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Yes, the smaller ASC acquisitions.

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Mike Doyle, Surgery Partners, Inc. - CEO [13]

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Yes, so both our smaller ASC transactions and our smaller physician practice acquisitions have transitioned very well and I think we've also made some changes from a structure perspective on the physician practices that I probably didn't mention.

I think as we look at what's been successful and what hasn't is how do you really focus on that owner engagement. The ones that have sold their practice and our more recent transactions have followed the same guideline that has been really successful in our surgery centers is looking at joint venture opportunities with the physician practice side of the business, so that as we grow in a given market that the physician and the team that's on the ground can participate in that.

So from a tuck-in perspective, those surgery centers have continued to perform well. We've been able to expand productlines. We've seen some growth. Obviously, it's still early in the ownership process, but they've been performing well, as expected.

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Jason Plagman, Jefferies & Co. - Analyst [14]

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And then just a last one from me. Teresa, can you comment on your comfort level with your guidance given what you have seen year-to-date two months in? And then also what are the levers that could push you to the high end of that EBITDA guidance range?

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Teresa Sparks, Surgery Partners, Inc. - EVP & CFO [15]

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Yes, I think, just looking back at our first year as a public company, our first full year, looking back to this time last year, I think we are much more comfortable than we were at this time last year just in a period of rapidly expanding growth. I think we have a lot more insight into the business. We have different models of deal structure that we are contemplating, as Mike mentioned. We have a good handle on the integration. The timing of that, as you mentioned as well, is a little bit more extended than our initial thoughts, but the market we are talking about in particular has significant growth opportunities as it is a common market.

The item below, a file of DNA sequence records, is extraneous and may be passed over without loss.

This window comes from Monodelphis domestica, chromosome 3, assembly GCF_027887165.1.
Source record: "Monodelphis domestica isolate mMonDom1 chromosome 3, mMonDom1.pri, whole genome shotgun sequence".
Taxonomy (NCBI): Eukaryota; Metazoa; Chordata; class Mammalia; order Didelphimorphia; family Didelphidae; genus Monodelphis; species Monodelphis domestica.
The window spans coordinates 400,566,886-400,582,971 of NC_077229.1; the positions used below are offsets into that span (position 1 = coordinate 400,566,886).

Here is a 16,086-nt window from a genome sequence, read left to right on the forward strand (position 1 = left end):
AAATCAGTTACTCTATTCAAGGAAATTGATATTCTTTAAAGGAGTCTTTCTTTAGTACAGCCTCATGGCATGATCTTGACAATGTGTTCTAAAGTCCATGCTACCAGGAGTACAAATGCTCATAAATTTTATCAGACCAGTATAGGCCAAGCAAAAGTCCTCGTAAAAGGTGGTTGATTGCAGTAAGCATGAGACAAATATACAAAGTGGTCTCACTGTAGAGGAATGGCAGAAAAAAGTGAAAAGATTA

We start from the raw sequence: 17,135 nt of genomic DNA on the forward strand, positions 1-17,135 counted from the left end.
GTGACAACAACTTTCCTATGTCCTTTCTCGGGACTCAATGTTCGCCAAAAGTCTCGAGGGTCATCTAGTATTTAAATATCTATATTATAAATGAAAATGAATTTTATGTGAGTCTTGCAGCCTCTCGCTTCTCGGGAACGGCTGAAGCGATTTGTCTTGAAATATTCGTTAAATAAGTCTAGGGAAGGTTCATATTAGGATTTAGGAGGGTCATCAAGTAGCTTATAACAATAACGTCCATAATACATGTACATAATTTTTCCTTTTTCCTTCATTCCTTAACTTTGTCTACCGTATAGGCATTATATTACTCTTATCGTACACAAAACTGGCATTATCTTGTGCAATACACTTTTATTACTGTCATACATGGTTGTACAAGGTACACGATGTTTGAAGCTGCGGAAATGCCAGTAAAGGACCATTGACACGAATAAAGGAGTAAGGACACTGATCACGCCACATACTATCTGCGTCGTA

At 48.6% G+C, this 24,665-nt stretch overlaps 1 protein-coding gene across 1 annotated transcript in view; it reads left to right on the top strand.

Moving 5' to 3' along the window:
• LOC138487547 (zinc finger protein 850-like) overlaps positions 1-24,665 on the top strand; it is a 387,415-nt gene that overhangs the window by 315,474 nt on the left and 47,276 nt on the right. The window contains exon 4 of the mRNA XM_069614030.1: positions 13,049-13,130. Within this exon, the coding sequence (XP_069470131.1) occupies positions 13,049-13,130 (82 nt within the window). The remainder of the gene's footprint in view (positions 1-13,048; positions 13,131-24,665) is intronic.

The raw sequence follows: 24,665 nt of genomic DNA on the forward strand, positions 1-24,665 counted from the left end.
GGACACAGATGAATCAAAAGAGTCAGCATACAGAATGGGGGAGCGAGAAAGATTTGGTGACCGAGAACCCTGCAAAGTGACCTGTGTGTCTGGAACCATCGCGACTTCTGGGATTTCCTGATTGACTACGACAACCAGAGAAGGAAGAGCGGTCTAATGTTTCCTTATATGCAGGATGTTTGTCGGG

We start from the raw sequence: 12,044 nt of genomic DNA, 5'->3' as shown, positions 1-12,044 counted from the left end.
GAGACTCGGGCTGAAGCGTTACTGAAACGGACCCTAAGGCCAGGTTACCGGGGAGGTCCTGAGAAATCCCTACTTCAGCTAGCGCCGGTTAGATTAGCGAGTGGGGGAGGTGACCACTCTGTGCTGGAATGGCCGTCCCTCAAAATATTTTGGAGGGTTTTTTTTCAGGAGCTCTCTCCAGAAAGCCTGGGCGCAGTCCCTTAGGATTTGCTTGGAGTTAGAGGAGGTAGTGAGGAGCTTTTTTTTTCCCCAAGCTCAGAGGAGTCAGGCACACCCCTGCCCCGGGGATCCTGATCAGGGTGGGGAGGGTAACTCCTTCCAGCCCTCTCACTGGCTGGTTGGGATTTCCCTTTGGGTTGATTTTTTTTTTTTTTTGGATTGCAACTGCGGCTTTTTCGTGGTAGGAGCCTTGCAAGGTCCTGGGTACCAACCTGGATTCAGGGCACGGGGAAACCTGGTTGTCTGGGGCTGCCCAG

So we have -- we feel like these are -- we put forth achievable goals for 2017. There's nothing that has happened in the first -- insight into the first couple of months of the year here that would indicate anything differently.

I would say upside as we continue with payor engagement, we'd look at shifting more higher acuity cases into the outpatient setting. All of those industry dynamics that are favorable for ASCs definitely could add upside, but we feel very comfortable with our 10% to 15% EBITDA growth.

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Jason Plagman, Jefferies & Co. - Analyst [16]

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Thanks for the questions.

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Operator [17]

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Kevin Fischbeck, BofA.

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Kevin Fischbeck, Bank of America Merrill Lynch - Analyst [18]

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A couple questions. Going back to the $5 million EBITDA headwind from physician integration, how does this manifest itself in the guidance? Is it lower revenue and therefore lower EBITDA, or is there a cost dynamic to it?

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Mike Doyle, Surgery Partners, Inc. - CEO [19]

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Yes, there is a little bit of both. So as you are replacing providers and making those changes, you will have a slow in volume, which will continue pick up as you replace those providers. So you will have a little bit falling into both categories, probably fairly evenly split, maybe a little bit heavier on the revenue side, but that's how we see that situation.

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Kevin Fischbeck, Bank of America Merrill Lynch - Analyst [20]

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So I guess when you bought this in 2016, do you feel like the 2018 number that you thought was achievable in 2016 is still achievable and it's a down and then up to it, or is it -- we should think about this as maybe just being $5 million lower and you will grow nicely off of that lower $5 million base?

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Mike Doyle, Surgery Partners, Inc. - CEO [21]

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No, you should think about it 2017 down. We are already seeing improvements from the fourth quarter of -- in the first quarter, we are already seeing improvements in that acquisition from the fourth quarter of 2016. So you should think about we are going to get that back as we take a look at starting -- I should say January 1 of next year, we will be back to the point of what we expected from this acquisition.

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Kevin Fischbeck, Bank of America Merrill Lynch - Analyst [22]

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Okay, great. And then just going back to the commentary about organic growth [slip], I think that the data that you gave, Teresa, was about what you are going to buy in 2017, but obviously I guess you bought things in 2016 that will be in for a full year in 2017. Is that an additional component of the growth, or is it really 75% organic and 25% from deals?

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Teresa Sparks, Surgery Partners, Inc. - EVP & CFO [23]

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Yes, so at the EBITDA line, it's -- or are you talking from a revenue perspective?